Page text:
SAE - Commercial Aviation Cyber Security: Current State and Essential Reading

Organization: SAE
Publication Date: 31 December 2016
Page Count: 90
scope:

Introduction

Recently, the International Institute for Counter-Terrorism released a report on "Trends in Aviation Terrorism" which included a section on the "Cyber Terrorism Threat." Although covering cyber threats, it concluded with the statement: "Nevertheless, experts in the field estimate that at this stage, terrorist organizations are not capable of executing cyber attacks at the magnitude of an attack on civilian aircraft" (1)

Unfortunately, this has been widely quoted in the press, although most cyber-security professionals would not support this view. This is especially true in light of the technical capabilities terrorist organizations have demonstrated in physical attacks around the world, and their active recruitment of cyber talent

Every new commercial aircraft model entering service in the last 25 years has cyber-attack surfaces, or apertures, as the Federal Aviation Administration (FAA) refers to them, and each succeeding model has increased the number and complexity of these apertures. These include loadable software , airline modifiable interfaces (AMIs), legacy Air Traffic Management (ATM) and Air Traffic Network (ATN) communications, and onboard wireless systems for both passengers and crew, to mention just some of the major ones. They are just the beginning of the transformation of commercial aircraft into full digital systems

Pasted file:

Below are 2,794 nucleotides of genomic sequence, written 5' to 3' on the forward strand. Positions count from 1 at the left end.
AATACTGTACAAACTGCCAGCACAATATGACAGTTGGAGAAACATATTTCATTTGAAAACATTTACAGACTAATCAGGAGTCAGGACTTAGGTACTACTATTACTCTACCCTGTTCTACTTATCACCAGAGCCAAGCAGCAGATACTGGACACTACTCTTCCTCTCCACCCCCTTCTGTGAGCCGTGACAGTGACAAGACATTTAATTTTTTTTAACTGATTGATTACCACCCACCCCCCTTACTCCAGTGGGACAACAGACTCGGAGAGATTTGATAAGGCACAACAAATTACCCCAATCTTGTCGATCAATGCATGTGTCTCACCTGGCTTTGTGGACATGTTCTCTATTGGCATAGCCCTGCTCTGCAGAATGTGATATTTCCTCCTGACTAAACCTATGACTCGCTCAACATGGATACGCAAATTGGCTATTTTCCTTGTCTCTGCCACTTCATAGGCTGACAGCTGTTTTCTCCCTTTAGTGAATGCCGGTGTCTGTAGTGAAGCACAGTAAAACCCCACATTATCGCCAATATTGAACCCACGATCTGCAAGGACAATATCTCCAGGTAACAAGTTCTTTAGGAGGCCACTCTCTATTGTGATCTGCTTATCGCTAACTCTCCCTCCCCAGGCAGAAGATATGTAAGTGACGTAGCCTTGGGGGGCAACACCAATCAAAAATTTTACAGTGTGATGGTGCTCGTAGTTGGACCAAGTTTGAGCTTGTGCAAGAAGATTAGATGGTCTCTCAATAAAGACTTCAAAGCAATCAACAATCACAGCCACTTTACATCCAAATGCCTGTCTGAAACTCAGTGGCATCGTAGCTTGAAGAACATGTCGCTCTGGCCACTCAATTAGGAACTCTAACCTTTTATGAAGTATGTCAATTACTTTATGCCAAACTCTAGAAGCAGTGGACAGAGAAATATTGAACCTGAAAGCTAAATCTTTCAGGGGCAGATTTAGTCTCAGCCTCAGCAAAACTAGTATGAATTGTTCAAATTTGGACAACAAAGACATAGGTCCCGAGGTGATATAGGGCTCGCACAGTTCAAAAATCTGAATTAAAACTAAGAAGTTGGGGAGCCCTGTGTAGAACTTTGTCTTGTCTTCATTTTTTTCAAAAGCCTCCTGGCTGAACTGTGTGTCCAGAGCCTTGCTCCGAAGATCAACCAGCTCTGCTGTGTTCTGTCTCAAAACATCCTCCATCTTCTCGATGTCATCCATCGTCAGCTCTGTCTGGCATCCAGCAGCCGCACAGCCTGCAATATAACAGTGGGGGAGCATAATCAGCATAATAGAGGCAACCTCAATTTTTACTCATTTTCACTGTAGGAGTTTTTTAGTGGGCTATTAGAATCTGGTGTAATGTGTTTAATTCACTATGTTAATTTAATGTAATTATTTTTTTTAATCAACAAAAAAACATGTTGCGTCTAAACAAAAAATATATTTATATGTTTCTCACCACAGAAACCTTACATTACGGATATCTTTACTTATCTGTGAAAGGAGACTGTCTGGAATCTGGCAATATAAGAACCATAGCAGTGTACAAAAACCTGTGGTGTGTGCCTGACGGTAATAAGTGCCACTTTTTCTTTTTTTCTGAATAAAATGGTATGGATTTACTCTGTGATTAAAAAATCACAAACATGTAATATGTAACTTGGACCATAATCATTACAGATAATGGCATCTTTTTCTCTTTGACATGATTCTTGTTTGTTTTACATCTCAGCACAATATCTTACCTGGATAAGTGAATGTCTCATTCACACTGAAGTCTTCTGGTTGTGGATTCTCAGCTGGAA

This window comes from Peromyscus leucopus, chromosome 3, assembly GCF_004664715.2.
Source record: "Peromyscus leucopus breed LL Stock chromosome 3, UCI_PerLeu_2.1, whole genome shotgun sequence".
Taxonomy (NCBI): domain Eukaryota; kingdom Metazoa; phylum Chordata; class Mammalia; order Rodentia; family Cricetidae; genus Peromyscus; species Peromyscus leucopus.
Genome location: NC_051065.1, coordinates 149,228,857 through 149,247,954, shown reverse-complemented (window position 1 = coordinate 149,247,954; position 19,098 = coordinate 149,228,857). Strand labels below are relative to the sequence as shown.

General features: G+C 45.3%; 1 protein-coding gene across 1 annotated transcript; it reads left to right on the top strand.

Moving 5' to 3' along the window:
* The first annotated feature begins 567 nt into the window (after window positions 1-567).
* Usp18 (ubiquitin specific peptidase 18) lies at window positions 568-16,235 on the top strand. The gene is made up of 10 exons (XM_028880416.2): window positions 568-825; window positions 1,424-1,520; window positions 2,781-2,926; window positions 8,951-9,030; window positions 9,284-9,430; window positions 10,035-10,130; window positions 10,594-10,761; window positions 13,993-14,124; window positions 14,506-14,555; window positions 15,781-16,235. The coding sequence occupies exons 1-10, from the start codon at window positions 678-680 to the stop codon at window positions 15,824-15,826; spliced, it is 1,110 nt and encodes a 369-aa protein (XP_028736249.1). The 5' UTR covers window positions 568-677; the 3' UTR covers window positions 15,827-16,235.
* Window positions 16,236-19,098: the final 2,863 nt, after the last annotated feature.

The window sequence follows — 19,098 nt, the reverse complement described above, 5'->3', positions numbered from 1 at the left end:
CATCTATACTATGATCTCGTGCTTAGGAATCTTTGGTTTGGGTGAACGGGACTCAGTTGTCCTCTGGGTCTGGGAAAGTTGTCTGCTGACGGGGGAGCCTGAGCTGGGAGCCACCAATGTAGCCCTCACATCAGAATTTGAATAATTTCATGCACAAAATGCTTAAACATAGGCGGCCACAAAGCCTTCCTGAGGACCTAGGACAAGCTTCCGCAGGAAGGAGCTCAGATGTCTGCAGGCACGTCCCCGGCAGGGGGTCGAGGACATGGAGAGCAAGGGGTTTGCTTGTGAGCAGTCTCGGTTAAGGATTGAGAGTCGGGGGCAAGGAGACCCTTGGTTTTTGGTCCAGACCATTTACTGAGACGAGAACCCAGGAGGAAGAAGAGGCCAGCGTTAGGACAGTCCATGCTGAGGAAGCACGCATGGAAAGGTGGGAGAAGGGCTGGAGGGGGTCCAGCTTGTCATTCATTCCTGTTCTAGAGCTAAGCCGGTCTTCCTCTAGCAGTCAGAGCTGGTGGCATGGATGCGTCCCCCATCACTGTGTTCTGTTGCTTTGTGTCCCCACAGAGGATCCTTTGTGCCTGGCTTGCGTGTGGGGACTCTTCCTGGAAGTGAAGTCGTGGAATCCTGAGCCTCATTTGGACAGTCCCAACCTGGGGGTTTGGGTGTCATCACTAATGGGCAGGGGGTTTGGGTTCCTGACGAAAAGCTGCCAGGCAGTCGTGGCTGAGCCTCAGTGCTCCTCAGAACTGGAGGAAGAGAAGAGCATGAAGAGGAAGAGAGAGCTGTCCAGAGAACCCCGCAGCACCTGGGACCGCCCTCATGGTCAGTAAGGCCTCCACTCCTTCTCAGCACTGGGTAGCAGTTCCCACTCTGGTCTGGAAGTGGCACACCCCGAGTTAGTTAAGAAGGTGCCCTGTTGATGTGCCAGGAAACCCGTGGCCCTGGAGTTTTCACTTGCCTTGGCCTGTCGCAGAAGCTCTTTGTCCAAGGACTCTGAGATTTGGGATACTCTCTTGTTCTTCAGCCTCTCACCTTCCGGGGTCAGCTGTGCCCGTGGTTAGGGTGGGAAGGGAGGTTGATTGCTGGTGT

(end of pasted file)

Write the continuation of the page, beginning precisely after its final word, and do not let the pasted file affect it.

In the next decade, commercial aviation will see Next Generation ATM (NextGEN), Single European Skies ATM Research (SESAR), and others utilizing Internet-based air-to-ground communications links for adanced "air traffic control" (ATC) communications, which may include direct links into the aircraft flight-critical systems. It will also see remote electronic maintenance, virtual "line replaceable units" (LRUs) taking the spot of many traditional hardware units, and cloud technology for onboard computing. These will include flight-critical functions, inflight diagnostic assistance, and (very possibly) some other advanced technologies like real-time voice translation for controllerpilot communications

This technical paper collection and introduction will touch on challenges to legacy ATM and ATN communications, and to securing the new generation of advanced ATC communications over Internet-based air-to-ground links

References

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